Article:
[LinuxBIOS] 64bit issues was: [PATCH] LBv3: fix printk format warnings
c-d.hailfinger.devel.2006 at gmx.net
Mon Aug 13 05:04:45 CEST 2007
Please read through the whole mail. The first part is about printf
issues, while the second part points out much more important problems
with 64bit resources and stuff. Thanks.
On 10.08.2007 18:31, ron minnich wrote:
> Thanks very much for this.
I have another patch pending which changes %Lx (L is unspecified for
integers, happens to work) to %llx ("official" long long for integers).
Quoting from the printf(3) man page:
The length modifier
Here, `integer conversion' stands for d, i, o, u, x, or X conversion.
hh A following integer conversion corresponds to a signed
char or unsigned char argument, or a following n conversion corresponds
to a pointer to a signed char argument.
h A following integer conversion corresponds to a short int
or unsigned short int argument, or a following n conversion corresponds
to a pointer to a short int argument.
l (ell) A following integer conversion corresponds to a
long int or unsigned long int argument.
ll (ell-ell). A following integer conversion corresponds to
a long long int or unsigned long long int argument.
L A following a, A, e, E, f, F, g, or G conversion
corresponds to a long double argument.
z A following integer conversion corresponds to a size_t or
t A following integer conversion corresponds to a ptrdiff_t
* "L" is for floats only.
* "t" or "z" might be handy for resource sizes.
* "h" and "hh" for u16 and u8 seem to be unknown to most coders (except
in util/dtc) and gcc doesn't warn about them. Should investigate
usefulness for us.
> I have a suggestion. Nowadays, for things that are pointers,
> even if they are not typed as such, I've taken to this style:
> On 8/9/07, Carl-Daniel Hailfinger <c-d.hailfinger.devel.2006 at gmx.net> wrote:
>> +printk(BIOS_SPEW, "base = 0x%04lx, reg = 0x%02x, value = 0x%02x\r\n", base, reg,value);
> vv vvvvvvv
> printk(BIOS_SPEW, "base = %p, reg = 0x%02x, value = 0x%02x\r\n", (void *) base, reg,value);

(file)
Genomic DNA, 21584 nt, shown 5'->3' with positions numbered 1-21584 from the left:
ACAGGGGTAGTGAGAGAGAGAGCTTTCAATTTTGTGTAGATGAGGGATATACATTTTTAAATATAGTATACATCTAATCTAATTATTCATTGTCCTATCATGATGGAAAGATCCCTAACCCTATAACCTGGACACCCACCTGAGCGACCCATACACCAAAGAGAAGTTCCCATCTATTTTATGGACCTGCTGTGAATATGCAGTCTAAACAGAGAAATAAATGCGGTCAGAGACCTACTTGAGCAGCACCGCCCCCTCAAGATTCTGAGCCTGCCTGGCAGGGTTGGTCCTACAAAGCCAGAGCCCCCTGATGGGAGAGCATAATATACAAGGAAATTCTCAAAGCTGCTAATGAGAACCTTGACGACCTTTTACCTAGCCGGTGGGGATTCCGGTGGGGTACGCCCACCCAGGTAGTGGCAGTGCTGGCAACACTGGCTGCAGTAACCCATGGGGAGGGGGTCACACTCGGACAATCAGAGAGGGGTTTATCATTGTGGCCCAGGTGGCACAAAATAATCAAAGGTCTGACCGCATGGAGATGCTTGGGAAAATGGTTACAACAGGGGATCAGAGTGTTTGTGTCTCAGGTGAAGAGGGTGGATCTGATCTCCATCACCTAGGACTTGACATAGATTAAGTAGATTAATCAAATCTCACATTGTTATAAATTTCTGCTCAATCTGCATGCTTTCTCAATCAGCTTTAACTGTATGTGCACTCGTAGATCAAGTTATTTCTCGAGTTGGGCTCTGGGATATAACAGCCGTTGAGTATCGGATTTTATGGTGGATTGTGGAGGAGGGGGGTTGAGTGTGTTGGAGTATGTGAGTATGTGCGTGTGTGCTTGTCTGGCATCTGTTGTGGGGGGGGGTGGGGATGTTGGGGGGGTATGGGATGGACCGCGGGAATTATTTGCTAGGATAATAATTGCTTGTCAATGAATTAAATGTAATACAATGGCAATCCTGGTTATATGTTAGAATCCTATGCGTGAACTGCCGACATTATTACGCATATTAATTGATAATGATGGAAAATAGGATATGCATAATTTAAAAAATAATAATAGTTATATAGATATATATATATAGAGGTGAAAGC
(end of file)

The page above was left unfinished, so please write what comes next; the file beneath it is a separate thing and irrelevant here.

>> + printk(BIOS_DEBUG, "ROM address for %s = %lx\n", dev_path(dev), rom_address);
> vv vvvvvvvv
> printk(BIOS_DEBUG, "ROM address for %s = %p\n", dev_path(dev), (void *) rom_address);
Do I understand this correctly? (void *) conversion and usage of %p for
things that are essentially pointers.
> Why do this? It's actually more portable, even across plan 9 and
> linux. It will probably work correctly in 64 bit mode. And, that
> rom_address really *is* an address.
I like it, but... in the first example it seems this was an error, the
base is not an address, but some u16 value.
Stefan? Can you tell us what the reason is?
The second example is more correct, but we still face a problem:
resource_t is u64 and as long as we don't use long mode, %p will expect
32bit values. However, almost everything being a resource_t (base, size,
limit) is essentially a pointer of a pointerdiff. Now how do we handle that?
And while we're at correct typing, shouldn't arch/x86/linuxbios_table.c
use resource_t in most places where it uses u64?
I have a lot of open questions:
* How do we handle accesses to resources above 4 GB when we confine
ourselves to 32bit code?
* How do 32bit operating systems handle resources above 4 GB? Should we
just avoid locating resources up there? Only do it if unavoidable?
Consider a machine with 4 GB of RAM and a graphics card with 512 MB.
That combination can be bought today. Now what will happen if video RAM
grows to 4 GB? Can we boot such a machine in 32bit mode at all? Should
we show a warning? Refuse to boot any non-64bit OS?
* Should we have some preference setting which controls 64bit resource
* Is there any point trying to handle 64bit resources on 32bit machines?
* Do we have to compile 64bit code for 64bit machines?
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